What makes Arsenal a Maverick?: The Arsenal Park in Lawrenceville was once the site of the Allegheny Arsenal, a supply and manufacturing center for the Union during the Civil War. Today, the area surrounding the Arsenal Park takes pride in the area’s history. The Arsenal Cider House is one business that strives to highlight the Civil War background.  The owners, Bill and Michelle Larkin, turned the first floor of their home into the cider- and wine-tasting room three years ago when they gutted out the bottom half of their duplex and filled it with rustic Civil War-themed decor, hardwood floors and a warm, homey look. Here, visitors find a cozy, historic environment, and better yet, a growler to be filled with mouth-watering hard cider.

— By Abby Mathieu 


Urban Tree LLC

Location: 6905 Susquehanna St., Homewood/ Point Breeze

Hours: 9 a.m.-6 p.m. most days and by appointment

Description of Business: Urban Tree is a furniture store located seven miles outside of Downtown. The owner, Jason Boone, is a trained architect and has been in the woodworking business for over 20 years.

What makes Urban Tree a Maverick? Urban Tree works with wood from local trees that would otherwise be burned or die from disease. They make dining room tables, coffee tables, benches, and a variety of sculptural pieces. Homeowners and local arborists provide Urban Tree with wood. Several local bars, like Butcher and the Rye, purchased bar tops from Urban Tree. They also work with other businesses, like Phipps Conservatory, to construct conference tables. Customers have the option of purchasing an already made piece or consult with one of the craftspeople to design their own.  They utilize a variety of types of wood like beech, ash, oak, silver maple, sycamore and the occasional cherry.

— By Caroline Walker 



Location: Two PPG Place — First Floor, Market Square, Downtown

Hours: 10 a.m.-6 p.m. Mondays-Fridays, 10 a.m.-4 p.m. Saturdays

Description of Business: Their tag line “accessories to express yourself” says it all. This boutique has been Downtown for six years and continues to dedicate itself to staying up-to-date on the hottest fashions from New York and LA.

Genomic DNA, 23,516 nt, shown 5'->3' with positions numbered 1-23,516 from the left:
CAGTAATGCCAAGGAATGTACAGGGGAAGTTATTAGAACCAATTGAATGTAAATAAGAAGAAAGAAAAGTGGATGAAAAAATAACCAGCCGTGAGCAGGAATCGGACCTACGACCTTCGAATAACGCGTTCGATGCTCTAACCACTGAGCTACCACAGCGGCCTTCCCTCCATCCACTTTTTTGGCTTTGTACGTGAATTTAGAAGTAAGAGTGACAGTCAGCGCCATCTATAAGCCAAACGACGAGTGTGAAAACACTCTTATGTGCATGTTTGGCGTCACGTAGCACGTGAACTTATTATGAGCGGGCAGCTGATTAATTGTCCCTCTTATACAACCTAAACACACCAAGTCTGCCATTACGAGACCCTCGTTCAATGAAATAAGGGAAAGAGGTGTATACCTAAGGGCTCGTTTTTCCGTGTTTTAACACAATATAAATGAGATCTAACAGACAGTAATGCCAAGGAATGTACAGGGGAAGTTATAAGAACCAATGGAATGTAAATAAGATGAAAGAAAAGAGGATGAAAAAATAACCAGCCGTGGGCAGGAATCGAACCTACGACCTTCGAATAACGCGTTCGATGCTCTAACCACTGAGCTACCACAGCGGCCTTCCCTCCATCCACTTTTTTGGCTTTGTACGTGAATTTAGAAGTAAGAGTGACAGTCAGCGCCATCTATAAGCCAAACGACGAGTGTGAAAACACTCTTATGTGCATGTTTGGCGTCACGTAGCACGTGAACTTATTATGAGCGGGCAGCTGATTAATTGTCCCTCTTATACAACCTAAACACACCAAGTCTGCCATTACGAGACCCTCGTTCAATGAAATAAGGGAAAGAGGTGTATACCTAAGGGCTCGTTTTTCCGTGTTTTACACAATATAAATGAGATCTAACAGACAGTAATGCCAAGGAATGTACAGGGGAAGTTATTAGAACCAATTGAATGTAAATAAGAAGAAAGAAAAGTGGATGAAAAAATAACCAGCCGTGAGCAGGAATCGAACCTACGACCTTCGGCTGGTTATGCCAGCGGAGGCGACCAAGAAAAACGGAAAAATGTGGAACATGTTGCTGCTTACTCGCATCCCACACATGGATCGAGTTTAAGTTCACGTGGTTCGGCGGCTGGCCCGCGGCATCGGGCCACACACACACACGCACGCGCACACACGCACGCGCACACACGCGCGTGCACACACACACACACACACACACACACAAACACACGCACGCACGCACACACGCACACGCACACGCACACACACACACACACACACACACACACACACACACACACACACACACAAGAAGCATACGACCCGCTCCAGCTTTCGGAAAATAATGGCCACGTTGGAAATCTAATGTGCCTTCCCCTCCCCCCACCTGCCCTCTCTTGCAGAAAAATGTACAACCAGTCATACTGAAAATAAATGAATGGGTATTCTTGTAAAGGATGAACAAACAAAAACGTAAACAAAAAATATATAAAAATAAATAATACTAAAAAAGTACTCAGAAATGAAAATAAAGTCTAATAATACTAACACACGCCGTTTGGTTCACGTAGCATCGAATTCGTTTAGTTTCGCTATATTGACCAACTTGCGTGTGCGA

What makes Serendipity a Maverick? With high-heeled wine-bottle holders, purses and other accessories, it’s the perfect place to find a unique gift for any fashion lover that’s hard to find elsewhere in the city.

— By Kathryn Jones


Tana Ethiopian Cuisine

Location: 5929 Baum Blvd., East Liberty

Hours: 5-10 p.m. Sundays-Thursdays, 11:30 a.m.-2:30 p.m. and 5-11 p.m. Fridays and Saturdays

Description of Business: The family-owned restaurant offers authentic Ethiopian fare.

What makes Tana a Maverick?: At Tana there are “jazz jam sessions” every Wednesday for patrons to listen to as they eat. But the real quirk is in the menu, it offers Ethiopian coffee brewed fresh at the counter and a wide selection of Ethiopian beers and wines to choose from to go along with the authentic cuisine.

— By Kathryn Jones


Gerbe Glass
In her storefront window, Bernadette Gerbe uses a torch to blow glass. Photo: Christopher Squier | The Pioneer
In her storefront window, Bernadette Gerbe uses a torch to blow glass. Photo: Christopher Squier | The Pioneer

Location: 4119 Butler St., Lawrenceville

Hours: 11 a.m.-5 p.m. Wednesdays-Saturdays and by appointment

Description of Business: Gerbe Glass is a one-of-a kind glass shop featuring the work of Bernadette Gerbe. In her store you will find everything from jewelry to trinkets to a life-size guitar to giant pinwheels.

What makes Gerbe a Maverick?: When you walk past the shop, you can see Bernadette at work, blowing glass at her station in the window. “I want people to watch, and become enlightened,” she said. With only three years of experience, Gerbe creates beautiful pieces of art with an unmistakable passion to get others intrigued.

 — By Alex Perry